During the week, the crazy actions at the end of each day shook the oil market.
The oil market had a roller coaster effect in the last 30 minutes of each trade day this week. Traders have adjusted their positions in a market where commercial users, which are vital for a stable market like oil companies, have largely disappeared.
Oil prices rose sharply on Thursday after successive sales days, but the rally did not last.
Oil prices fluctuated due to the doubling of falling demand due to the coronavirus and the excessive supply created by Saudi Arabia and Russia struggling to seize the majority of its market share. U.S. crude futures have lost more than 50% in the past two weeks, and more brutal fluctuations are likely.
US crude prices fell 29% weekly, that is the steepest since the beginning of the US / Iraq Gulf War in 1991. US crude oil has lost half its value in the past two weeks. Brent crude oil dropped 20%. Both criteria fell for four weeks.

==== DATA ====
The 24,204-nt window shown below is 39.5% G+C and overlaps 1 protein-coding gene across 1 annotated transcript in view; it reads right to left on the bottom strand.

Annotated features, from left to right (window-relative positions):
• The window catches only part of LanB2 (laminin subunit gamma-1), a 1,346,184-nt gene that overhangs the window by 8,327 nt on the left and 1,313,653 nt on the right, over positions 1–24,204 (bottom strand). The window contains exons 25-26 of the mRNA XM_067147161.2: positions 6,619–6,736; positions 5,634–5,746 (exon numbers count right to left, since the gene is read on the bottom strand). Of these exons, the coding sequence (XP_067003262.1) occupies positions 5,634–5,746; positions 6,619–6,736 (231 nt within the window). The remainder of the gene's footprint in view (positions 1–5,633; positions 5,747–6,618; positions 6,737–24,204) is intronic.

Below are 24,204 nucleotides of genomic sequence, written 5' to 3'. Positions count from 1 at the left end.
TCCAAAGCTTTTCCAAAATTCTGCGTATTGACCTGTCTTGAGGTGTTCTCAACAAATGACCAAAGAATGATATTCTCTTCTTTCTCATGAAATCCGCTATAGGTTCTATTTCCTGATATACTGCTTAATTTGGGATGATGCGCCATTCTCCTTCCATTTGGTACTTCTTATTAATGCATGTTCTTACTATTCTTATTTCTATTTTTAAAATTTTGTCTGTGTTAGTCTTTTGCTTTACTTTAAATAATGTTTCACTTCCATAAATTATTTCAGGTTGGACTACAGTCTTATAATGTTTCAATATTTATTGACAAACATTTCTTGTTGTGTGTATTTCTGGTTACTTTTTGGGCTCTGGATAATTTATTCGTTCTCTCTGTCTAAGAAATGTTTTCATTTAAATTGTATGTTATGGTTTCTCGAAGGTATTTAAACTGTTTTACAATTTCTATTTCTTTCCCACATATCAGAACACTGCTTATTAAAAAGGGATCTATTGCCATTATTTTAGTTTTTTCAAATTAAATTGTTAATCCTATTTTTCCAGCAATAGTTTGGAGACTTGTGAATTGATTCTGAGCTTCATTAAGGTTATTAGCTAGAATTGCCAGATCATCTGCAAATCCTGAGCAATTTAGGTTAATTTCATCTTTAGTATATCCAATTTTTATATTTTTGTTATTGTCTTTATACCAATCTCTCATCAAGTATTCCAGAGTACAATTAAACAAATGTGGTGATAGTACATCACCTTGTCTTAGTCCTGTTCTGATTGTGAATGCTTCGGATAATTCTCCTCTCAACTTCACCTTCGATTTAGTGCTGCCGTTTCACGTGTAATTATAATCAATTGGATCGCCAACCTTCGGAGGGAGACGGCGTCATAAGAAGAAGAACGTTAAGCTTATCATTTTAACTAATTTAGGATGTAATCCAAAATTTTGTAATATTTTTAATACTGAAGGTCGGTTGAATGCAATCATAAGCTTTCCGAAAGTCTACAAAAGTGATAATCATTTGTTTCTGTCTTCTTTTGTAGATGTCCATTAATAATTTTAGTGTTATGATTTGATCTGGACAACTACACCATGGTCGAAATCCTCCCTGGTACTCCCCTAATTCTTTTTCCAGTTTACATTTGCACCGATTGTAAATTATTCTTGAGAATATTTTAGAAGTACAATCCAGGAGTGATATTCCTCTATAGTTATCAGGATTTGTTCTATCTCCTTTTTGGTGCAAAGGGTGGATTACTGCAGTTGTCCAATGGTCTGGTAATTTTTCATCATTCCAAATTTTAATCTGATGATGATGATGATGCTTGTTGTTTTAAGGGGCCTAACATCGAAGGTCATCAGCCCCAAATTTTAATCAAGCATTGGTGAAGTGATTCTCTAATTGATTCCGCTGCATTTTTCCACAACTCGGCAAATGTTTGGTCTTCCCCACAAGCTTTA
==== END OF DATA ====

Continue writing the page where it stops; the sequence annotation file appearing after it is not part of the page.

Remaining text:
On Friday, Brent crude futures LCOc1 fell $1.49, or 5.2%, to settle at $26.98 a barrel. U.S. crude futures for April CLc1 fell $2.69, or 10.7%, to settle at $22.53 a barrel. The front-month contract expires on Friday. The more active U.S. crude contract for May CLc2 settled down $3.28, or 12.7%, at $22.63.
In addition to the pandemi lowering the demand, Brent fell about 40% after the collapse of efforts to contribute to the price increase with further cuts, coordinated by Russia and the Organization of Petroleum Exporting Countries (OPEC) + allies.
Saudi Arabia says that it will increase production to a record 12.3 million bpd. They keep making reservations to export oil to the world and refuse to restrain production.
US officials made a positive intervention Friday, saying they would send a US Department of Energy official to Saudi Arabia to balance the energy markets. Also, a Texas state regulator spoke with OPEC Secretary-General Mohammad Barkindo about the possibility of a global cut in production.
By the way, Texas regulators have not intervened to reduce production since 1973. The American Petroleum Institute opposed this idea on Friday, saying quotas did not work.